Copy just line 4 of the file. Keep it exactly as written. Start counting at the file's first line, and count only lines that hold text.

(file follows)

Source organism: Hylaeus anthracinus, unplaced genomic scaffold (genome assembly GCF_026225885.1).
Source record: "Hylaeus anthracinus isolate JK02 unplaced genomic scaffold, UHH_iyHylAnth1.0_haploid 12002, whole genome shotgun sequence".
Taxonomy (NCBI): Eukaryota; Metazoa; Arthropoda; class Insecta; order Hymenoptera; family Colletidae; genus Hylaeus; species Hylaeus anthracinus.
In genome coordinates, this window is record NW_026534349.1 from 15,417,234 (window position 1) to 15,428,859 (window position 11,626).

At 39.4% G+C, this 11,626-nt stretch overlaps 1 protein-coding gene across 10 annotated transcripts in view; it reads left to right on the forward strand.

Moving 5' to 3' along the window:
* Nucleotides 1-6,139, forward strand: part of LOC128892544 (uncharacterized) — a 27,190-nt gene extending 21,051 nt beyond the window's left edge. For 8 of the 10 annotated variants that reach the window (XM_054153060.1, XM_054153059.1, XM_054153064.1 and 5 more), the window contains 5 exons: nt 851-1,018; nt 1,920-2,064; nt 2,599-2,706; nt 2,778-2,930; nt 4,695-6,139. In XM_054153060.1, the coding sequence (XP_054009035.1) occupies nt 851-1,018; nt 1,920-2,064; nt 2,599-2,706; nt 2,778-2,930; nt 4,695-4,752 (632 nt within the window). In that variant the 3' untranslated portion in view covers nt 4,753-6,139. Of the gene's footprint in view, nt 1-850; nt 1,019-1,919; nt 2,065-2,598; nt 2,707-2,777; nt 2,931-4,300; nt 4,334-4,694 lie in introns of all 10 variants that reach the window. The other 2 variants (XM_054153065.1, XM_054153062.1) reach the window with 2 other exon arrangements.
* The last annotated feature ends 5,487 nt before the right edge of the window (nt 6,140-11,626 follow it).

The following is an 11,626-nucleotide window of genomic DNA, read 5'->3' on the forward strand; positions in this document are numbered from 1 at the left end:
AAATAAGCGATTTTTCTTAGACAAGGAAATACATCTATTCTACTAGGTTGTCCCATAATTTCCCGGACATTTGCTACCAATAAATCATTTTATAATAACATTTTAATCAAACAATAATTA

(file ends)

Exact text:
In genome coordinates, this window is record NW_026534349.1 from 15,417,234 (window position 1) to 15,428,859 (window position 11,626).